Around half a billion people could be pushed into poverty as a result of the economic fallout from the coronavirus pandemic unless richer countries take "urgent action" to help developing nations, a leading aid organization warned Thursday.
In the run-up to three key international economic meetings next week, Oxfam has urged richer countries to step up their efforts to help the developing world. Failing to do so, it added, could set back the fight against poverty by a decade and by as much as 30 years in some areas, including Africa and the Middle East.
"The devastating economic fallout of the pandemic is being felt across the globe," said Jose Maria Vera, Oxfam International Interim Executive Director. "But for poor people in poor countries who are already struggling to survive there are almost no safety nets to stop them falling into poverty."
The report, which is based on research at King's College London and the Australian National University, warns that between 6% and 8% of the global population could be forced into poverty as governments shut down entire sectors of their economies to manage the spread of the virus. As an example of the repercussions of the lockdowns in many Western countries, the report notes that more than a million Bangladeshi garment workers — 80% of whom are women — have already been laid off or sent home without pay after orders were cancelled or suspended.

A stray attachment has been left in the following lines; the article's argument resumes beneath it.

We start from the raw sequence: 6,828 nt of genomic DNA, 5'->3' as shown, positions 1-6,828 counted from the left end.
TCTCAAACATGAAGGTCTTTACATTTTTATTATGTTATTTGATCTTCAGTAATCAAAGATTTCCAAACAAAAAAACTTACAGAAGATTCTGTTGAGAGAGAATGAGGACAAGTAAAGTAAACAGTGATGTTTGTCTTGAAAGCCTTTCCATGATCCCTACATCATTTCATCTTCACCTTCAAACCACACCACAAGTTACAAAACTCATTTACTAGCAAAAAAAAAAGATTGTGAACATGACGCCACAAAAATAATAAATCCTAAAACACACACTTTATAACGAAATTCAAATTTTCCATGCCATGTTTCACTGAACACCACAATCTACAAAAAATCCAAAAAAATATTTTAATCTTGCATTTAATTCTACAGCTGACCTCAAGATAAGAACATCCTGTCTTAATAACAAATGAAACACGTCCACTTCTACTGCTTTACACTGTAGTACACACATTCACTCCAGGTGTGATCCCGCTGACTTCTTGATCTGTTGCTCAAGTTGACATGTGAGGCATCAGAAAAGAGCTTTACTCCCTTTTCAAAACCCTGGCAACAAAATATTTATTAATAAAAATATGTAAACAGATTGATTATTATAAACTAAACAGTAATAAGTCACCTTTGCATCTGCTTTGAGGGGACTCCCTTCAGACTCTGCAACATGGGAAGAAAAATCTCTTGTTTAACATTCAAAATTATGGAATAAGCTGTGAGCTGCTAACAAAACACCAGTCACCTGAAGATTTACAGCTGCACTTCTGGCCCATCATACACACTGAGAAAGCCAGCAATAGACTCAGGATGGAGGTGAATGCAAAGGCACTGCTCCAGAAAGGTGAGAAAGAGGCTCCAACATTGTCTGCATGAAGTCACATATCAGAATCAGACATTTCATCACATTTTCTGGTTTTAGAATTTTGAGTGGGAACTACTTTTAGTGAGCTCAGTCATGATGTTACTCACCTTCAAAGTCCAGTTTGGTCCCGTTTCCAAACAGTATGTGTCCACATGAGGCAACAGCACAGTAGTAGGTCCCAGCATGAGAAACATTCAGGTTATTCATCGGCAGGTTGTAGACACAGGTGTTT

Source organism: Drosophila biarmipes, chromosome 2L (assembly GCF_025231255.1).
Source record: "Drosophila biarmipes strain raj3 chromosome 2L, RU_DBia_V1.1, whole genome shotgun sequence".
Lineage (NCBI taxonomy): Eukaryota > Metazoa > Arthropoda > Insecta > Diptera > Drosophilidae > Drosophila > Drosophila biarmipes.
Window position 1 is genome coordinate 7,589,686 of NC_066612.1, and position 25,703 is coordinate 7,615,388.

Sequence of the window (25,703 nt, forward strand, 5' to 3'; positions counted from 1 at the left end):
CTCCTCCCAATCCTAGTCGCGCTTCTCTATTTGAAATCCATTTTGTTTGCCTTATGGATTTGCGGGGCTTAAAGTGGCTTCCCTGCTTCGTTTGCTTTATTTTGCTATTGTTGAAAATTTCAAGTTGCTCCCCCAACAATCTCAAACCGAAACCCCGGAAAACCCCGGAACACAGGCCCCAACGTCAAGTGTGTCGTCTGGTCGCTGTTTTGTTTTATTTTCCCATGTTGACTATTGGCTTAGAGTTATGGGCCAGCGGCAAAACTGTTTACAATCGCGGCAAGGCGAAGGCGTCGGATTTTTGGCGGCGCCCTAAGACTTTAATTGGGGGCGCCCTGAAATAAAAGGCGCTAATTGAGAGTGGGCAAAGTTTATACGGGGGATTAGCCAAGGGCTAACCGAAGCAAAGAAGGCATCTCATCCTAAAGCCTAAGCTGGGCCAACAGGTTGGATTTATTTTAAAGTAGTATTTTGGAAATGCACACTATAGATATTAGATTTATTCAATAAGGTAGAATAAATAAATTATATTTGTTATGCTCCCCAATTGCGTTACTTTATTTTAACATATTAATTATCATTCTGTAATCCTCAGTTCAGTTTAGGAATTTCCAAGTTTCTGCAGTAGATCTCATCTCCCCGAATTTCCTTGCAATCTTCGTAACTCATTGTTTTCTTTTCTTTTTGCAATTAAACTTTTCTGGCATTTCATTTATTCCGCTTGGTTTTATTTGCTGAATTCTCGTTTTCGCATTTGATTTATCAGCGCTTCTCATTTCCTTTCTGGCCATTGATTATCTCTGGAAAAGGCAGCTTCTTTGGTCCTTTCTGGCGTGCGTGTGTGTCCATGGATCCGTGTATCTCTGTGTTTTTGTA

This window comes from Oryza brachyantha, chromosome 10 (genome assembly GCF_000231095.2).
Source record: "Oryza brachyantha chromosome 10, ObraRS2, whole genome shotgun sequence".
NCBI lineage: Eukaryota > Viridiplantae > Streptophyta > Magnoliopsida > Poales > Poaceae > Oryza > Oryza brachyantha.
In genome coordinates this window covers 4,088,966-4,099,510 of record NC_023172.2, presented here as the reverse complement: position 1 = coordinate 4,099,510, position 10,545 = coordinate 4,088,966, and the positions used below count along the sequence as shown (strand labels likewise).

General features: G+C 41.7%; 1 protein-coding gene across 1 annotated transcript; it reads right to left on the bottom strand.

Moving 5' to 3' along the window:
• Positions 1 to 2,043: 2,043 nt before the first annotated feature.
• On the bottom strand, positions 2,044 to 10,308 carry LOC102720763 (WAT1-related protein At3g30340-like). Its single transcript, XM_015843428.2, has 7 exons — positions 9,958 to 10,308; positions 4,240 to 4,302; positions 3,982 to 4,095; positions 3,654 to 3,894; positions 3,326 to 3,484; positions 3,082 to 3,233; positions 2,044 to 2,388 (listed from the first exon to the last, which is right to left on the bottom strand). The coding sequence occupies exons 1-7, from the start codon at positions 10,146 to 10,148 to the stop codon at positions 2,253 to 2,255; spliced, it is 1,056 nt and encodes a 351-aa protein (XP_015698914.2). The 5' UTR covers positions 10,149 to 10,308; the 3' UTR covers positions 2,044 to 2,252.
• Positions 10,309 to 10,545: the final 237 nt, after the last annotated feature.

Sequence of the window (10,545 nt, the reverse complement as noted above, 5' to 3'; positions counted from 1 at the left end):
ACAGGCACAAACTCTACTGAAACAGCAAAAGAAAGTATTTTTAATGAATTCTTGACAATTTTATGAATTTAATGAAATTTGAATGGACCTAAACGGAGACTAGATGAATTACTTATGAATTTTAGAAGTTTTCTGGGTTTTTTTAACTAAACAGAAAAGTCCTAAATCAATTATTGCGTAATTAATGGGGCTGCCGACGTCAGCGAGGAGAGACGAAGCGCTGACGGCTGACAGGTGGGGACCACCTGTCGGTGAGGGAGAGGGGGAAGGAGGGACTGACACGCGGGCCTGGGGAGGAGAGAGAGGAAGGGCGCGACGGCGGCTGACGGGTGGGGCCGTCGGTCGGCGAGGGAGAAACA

Oxfam is calling on world leaders to agree on an economic rescue package to keep poor countries and poor communities afloat. Finance ministers from the Group of 20 leading economies are set to meet next week, as are the International Monetary Fund and the World Bank.
Among the measures Oxfam is recommending is the immediate cancellation of $1 trillion worth of developing countries' debt payments due in 2020. It said cancelling Ghana's external debt payments this year, for example, would enable the government there to give a cash grant of $20 a month to each of the country's 16 million children, disabled and elderly people for a period of six months.
Oxfam is also recommending a $500 million increase in overseas aid and the creation of $1 trillion of special drawing rights at the IMF, a move that effectively increases the liquidity available for developing countries in the crucial months ahead. This, according to the report, would give the Ethiopian government access to an additional $630 million, which would be enough to increase health spending by 45%.